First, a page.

Starbucks eliminating plastic straws

Coffee company responds to climate change

On Monday, October 8, the United Nations Intergovernmental Panel on Climate Change (IPCC) warned that the world has twelve years to drastically change its environmental impact before an almost irreversible climate change catastrophe.

While the Paris Agreement from 2016 pledged to keep global temperatures between 1.5C and 2C worldwide, the IPCC now warns that exceeding 1.5C could have devastating effects on the earth’s climate.

While this 0.5 degree seems minuscule, staying below 1.5C would significantly reduce the threat of food scarcity, climate-change-induced poverty, and extreme weather such as hurricanes, wildfires, and fluctuating temperatures. In order to prevent this increase in temperatures, the IPCC now says that carbon emissions need to be cut down 45% by 2030.

However, countries are not required to listen to the UN, seen by the United Statesí 2017 withdrawal from the Paris climate pact. Under the Trump administration, the United States environmental policy has prioritized businesses over the planet by not pushing any legislation on the topic.

The IPCC report states that, as of right now, the world is on track to see a 3C increase in global temperature. Lindsay Kaback ’19 says “I don’t think these issues should be political ones, they are just an everyone issue. It’s really troubling to hear that itís become such a politically dividing subject. When people in our government don’t believe in that, we are just taking huge steps back.”

Currently, just 100 global countries are responsible for 71% of the world’s carbon emissions, most of them being major coal and oil corporations.

In response to the increasing rate of climate decay, other global companies, such as Starbucks, have taken initiative and are actively working to reduce their greenhouse effect.

In July 2018, Starbucks announced that by 2030, they will eliminate plastic straws from all of their 28,000 stores. The plastic straws, which are the 11th most found plastic trash in the ocean, lead to the deaths of around 1 million seabirds and 100,000 marine animals per year.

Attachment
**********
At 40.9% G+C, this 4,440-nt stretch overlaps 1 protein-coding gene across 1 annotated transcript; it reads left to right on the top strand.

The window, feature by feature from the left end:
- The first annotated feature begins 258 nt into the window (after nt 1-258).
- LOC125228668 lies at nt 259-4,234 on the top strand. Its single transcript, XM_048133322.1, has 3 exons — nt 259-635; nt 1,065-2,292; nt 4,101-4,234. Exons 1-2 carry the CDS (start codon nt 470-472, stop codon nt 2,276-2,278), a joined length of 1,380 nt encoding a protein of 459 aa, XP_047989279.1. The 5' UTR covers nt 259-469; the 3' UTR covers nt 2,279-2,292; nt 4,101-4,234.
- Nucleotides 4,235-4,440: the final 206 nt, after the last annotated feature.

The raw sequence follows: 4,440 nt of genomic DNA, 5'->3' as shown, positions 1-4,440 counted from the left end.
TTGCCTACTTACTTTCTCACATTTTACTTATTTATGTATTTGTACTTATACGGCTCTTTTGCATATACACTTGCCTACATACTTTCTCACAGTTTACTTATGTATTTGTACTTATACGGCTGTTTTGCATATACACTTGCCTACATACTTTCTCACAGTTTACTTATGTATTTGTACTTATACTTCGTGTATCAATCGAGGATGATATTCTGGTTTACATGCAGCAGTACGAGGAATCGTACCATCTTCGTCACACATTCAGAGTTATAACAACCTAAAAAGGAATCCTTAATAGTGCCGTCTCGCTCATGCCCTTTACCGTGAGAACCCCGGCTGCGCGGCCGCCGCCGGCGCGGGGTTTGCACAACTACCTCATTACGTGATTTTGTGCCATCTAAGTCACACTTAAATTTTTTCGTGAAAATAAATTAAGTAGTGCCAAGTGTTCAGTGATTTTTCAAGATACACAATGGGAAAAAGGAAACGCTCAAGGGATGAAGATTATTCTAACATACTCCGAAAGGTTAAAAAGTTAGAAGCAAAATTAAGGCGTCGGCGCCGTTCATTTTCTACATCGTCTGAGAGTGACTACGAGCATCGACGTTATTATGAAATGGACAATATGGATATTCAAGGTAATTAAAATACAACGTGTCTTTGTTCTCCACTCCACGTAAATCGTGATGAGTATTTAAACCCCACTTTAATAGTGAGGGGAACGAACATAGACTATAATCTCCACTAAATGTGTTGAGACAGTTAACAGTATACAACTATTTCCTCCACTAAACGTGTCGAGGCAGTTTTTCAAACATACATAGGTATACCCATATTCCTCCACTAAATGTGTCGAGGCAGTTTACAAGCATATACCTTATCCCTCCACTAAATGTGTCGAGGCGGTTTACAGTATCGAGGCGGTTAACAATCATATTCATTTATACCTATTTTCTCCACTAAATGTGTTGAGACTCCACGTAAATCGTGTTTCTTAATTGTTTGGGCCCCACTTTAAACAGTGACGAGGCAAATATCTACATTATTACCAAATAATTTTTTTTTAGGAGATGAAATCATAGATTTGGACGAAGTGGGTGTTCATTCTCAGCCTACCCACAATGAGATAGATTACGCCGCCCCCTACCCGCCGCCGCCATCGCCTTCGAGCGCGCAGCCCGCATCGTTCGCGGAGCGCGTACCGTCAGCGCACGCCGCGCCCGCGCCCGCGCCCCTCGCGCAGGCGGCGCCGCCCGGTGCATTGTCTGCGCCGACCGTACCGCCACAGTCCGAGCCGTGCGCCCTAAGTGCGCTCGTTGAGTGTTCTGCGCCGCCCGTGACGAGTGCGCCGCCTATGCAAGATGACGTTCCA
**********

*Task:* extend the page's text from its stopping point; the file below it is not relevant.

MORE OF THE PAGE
Beyond the effects on wildlife, plastics are made from fossil fuels which release toxic emissions when harvested. Plastic is not biodegradable, meaning that one plastic straw takes 200 years to decompose; however, even then, it will never fully break down and be reused by the environment.

Starbucksí commitment to replacing plastic straws with recyclable lids and compostable straws will hopefully eliminate more than 1 billion plastic straws per year. Starbucks is the largest retail operation to make this commitment on a global scale.

Mathew Krelitz ’20 says “I’m glad theyíre doing something because Starbucks is an enormous company and they’re bringing light to the fact that this is a problem.” However, Kaback warns that “there obviously needs to be so much more done. It’s going to be too late soon.”

The climate will be in for a bad turn of events if others don’t act like Starbucks. Starbucks is starting this conversation by taking its first step in the right direction.